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BELOVED

BELOVED ($30) is such a radical departure from Oprah Winfrey's television show that I can understand why many of her legions of fans were less than enchanted with the film. However, Winfrey's determination to bring Toni Morrison's Pulitzer Prize winning novel should be applauded since it shows her willingness to take risks as she grows as an artist. To the other detractors of BELOVED, let me say this: no film can ever be as detailed as the novel on which it is based. There is no way possible to transcribe everything that appears on the printed page onto film. Compromises will be made, so those who waste time comparing the film to its literary source are going to find fault with the movie.

BELOVED tells a difficult story that is filled with the harsh realities of the life that a runaway slave faced in both pre and post Civil War America. Believe me, this film does not romanticize the era. Life was difficult in the mid-nineteenth century and BELOVED does not shy away from showing the world just as it was. This is not to say that BELOVED is an ugly film, quite the contrary. BELOVED is replete with joyous life affirming moments that make the film truly special. Additionally, the acting is suburb and Jonathan Demme's direction outshines the work he did on THE SILENCE OF THE LAMBS.

What first surprised me about BELOVED is the fact that the film tells a supernatural tale- I really wasn't expecting a ghost story. Oprah Winfrey stars as Sethe, a one time runaway slave who is making a life for herself and her daughter in the years following the Civil War. BELOVED also stars Danny Glover as Paul D. Paul D is an old friend of Sethe's, who was once a slave on the same plantation with her. One day, years after the war has ended, Paul D shows up on Sethe's doorstep hoping to spend some time with a very old and very dear friend. Much to his surprise, Paul D discovers that a violent spirit haunts Sethe’s home. After a confrontation with Paul D, the apparition that has been tearing Sethe's house apart seems to vanish. However, Paul D finds that the peace is short-lived when an odd young woman named Beloved enters Sethe's life. BELOVED is the kind of film that really should be experienced first hand, so I don't want to give away any more of the story line. The film unfolds very slowly, but BELOVED proves to be a rich, rewarding cinematic experience. Although, I'm sure that anyone whose tastes run towards ninety minute action movies are going to have some difficulties with this nearly three hour film. In addition to Oprah Winfrey and Danny Glover, BELOVED also features Thandie Newton, Kimberly Elise, Lisa Gay Hamilton, as well as an absolutely sublime performance from Beah Richards.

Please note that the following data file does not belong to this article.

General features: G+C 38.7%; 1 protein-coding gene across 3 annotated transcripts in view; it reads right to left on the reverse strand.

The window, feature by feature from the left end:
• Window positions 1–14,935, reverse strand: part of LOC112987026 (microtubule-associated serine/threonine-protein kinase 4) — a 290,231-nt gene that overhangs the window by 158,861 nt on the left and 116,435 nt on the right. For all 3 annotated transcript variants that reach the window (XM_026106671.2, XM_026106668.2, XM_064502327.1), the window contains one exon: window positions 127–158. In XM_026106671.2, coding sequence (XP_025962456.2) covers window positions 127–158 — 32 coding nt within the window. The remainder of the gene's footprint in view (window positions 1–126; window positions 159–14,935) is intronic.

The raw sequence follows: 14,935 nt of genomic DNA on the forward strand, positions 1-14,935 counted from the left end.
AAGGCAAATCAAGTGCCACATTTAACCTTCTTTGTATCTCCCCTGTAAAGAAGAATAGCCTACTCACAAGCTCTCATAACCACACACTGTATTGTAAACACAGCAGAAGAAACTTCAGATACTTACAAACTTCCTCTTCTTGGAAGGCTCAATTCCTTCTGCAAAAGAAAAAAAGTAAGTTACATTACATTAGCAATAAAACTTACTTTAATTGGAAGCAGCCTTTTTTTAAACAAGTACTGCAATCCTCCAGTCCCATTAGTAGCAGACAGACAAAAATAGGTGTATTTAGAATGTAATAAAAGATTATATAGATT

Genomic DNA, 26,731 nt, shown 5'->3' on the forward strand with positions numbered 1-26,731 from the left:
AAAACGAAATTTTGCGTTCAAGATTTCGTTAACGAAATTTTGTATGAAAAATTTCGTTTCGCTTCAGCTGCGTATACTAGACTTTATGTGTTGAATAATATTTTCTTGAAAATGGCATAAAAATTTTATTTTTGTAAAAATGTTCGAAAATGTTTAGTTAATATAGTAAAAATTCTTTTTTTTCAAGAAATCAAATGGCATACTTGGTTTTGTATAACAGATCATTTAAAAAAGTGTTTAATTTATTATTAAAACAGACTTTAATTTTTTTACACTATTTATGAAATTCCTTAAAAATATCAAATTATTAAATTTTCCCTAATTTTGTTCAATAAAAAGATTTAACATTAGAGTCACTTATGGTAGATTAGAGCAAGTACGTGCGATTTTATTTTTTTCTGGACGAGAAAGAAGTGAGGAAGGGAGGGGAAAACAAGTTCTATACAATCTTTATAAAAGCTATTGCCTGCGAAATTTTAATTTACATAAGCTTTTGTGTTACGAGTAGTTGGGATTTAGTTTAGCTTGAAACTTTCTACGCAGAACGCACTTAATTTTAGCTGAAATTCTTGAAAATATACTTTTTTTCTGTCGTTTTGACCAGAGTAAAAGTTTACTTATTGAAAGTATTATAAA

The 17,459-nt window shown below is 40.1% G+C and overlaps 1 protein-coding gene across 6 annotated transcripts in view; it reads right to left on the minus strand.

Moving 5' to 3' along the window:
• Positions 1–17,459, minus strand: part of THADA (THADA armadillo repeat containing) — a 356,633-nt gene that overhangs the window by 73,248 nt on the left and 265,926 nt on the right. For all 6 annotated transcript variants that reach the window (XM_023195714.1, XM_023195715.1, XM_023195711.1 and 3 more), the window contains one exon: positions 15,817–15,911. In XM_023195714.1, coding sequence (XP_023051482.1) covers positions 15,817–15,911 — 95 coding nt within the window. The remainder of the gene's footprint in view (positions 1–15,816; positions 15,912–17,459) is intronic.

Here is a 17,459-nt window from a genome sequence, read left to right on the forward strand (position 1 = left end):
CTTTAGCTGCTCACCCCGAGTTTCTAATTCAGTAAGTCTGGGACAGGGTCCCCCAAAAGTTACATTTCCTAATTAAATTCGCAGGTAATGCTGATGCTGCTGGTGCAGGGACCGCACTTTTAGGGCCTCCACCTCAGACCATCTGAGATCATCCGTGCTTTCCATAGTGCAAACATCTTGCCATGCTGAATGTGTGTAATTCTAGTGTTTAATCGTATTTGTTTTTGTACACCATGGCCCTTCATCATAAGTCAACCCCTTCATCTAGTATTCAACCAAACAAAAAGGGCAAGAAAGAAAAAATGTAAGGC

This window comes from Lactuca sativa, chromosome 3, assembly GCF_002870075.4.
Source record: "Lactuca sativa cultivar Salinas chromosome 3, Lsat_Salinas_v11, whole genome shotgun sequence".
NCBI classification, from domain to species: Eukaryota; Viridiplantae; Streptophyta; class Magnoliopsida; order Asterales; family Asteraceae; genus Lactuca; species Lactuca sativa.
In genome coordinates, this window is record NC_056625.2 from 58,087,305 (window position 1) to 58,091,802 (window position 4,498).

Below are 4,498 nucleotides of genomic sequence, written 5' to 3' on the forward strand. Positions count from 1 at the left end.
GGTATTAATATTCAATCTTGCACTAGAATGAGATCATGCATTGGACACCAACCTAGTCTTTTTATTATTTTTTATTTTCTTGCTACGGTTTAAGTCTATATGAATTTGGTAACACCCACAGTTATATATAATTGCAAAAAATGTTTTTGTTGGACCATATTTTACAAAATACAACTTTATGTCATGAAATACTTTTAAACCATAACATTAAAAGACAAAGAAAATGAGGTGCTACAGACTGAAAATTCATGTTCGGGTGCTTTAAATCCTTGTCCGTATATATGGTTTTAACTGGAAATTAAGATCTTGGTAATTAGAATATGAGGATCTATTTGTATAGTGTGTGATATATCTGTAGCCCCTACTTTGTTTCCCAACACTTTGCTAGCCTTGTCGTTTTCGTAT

Touchstone Home Video has done a nice job of bringing a Letterboxed edition of BELOVED to DVD. The film is properly framed at 1.85:1, and the only thing that would have improved this otherwise fine presentation is the inclusion of the 16:9 component for wide screen televisions. BELOVED is as sharp and detailed as any new film is likely to be when reproduced under the constraints of standard 4:3 NTSC video. Color reproduction is excellent; the film's warm glowing hues offer good saturation and no traces of chroma noise. Dark sequences have marvelous detail and exquisite, inky blacks that appear very natural. Film grain is held in check for the most part, but there are some sequences where the film stock is pushed to the limit of its low-light capacity. Additionally, there are flashback sequences that have been purposely overexposed and filtered by the filmmakers for effect. These "artistic" sequences really could have been problematic on home video. Fortunately, the DVD format is able to faithfully render them without incident. All traces of digital compression artifacts are well concealed by solid DVD authoring and the use of dual layer technology.

The Dolby Digital 5.1 channel soundtrack is very nicely mixed- offering a very realistic soundstage instead of distracting the viewers with overwhelming effects. Dialogue reproduction is superb; everything is very clean and intelligible, plus the actor's voices all have a robust natural timbre. There is good channel separation in the front, while the rear channels provide both ambience and occasional mild effects that maintain the film's intricate, but realistic mix. The bass channel effectively kicks in when required to keep the mix from becoming top heavy. Rachel Portman's beautifully recorded score is fully integrated into the mix, yet it has a presence all its own. A French language soundtrack is also provided on the DVD, as well as English subtitles. The interactive menus are standard fare, allowing access to the scene and language selection features, as well as a production featurette and a theatrical trailer.

 
BELOVED 


Beloved (1998)

 


DVD reviews are Copyright 1999 THE CINEMA LASER and may not be copied or reprinted without the written consent of the publisher.
THE CINEMA LASER is written, edited and published by Derek M. Germano.


 

 

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